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When waiting for Tasks using Task.WaitAll and specifying a timeout if the WaitAll times out do I also have to separately observe any unfinished tasks (e.g. by registering a continuation)?

This thread leads me to think the answer is yes, but I haven't found anything else that confirms this.

var random = new Random();
var tasks = Enumerable.Range(0, 10).Select((i) => Task.Factory.StartNew(() => {
        // Sleep 5-15 seconds
        Thread.Sleep(random.Next(5000, 15000));
        throw new Exception("Some exception.");
    }
)).ToArray();

try {
    // Wait for 10 seconds
    Task.WaitAll(tasks, 10000);
} catch (AggregateException) {
    // Swallow
}

// Check to see how many tasks were unfinished
tasks.Where(t => !t.IsCompleted).Count().Dump("Unfinished count: ");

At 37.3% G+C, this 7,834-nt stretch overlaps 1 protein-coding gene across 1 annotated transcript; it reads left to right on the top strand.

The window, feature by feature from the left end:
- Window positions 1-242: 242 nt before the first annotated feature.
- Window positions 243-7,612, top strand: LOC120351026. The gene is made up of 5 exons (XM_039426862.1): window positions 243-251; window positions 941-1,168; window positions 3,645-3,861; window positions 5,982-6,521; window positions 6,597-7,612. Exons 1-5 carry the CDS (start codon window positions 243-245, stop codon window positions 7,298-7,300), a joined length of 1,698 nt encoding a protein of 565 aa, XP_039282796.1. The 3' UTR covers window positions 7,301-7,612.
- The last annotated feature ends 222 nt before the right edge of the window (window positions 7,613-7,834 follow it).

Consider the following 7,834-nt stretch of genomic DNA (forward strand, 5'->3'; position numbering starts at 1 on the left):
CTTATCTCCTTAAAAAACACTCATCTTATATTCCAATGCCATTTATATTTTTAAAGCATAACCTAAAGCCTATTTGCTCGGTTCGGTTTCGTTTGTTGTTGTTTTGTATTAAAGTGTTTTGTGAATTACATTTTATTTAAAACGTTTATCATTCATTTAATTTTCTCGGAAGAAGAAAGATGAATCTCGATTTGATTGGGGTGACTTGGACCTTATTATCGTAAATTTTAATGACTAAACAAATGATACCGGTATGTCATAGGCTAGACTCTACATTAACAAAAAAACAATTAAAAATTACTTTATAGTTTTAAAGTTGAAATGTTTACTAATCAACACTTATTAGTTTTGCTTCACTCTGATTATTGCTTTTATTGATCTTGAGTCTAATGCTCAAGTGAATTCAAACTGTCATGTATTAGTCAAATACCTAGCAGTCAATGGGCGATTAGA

// Is this neccessary to avoid exceptions being thrown on the finalizer?
foreach (Task task in tasks) {
    task.ContinueWith(t => t.Exception, TaskContinuationOptions.OnlyOnFaulted);
}
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How many exceptions are present in the AggregateException you catch after WaitAll? –  Dan Bryant Aug 18 '11 at 18:37
    
The complete simple lib source here: stackoverflow.com/questions/11831844/… –  user1997529 Jan 21 '13 at 15:30

2 Answers 2

To avoid crashing the finalzier, you have to observe the exceptions thrown by the task body, to observe a Task exception you have to do one of the follwoing: 1- Acess the exception property 2- Call Task.Wait/WaitAll/WaitAny 3- Register a continution that only run if the task faulted

So definitly what you did is necessary to avoid crashing the finalizer

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up vote 0 down vote accepted

Testing with LINQPad v4.31 indicates the answer is yes, since if you comment out the foreach you get an unhandled exception dialog for each unfinished task.

I believe I understand why this is at this point but if anybody wants to have a go at a more technical explanation of this behavior by all means go for it.

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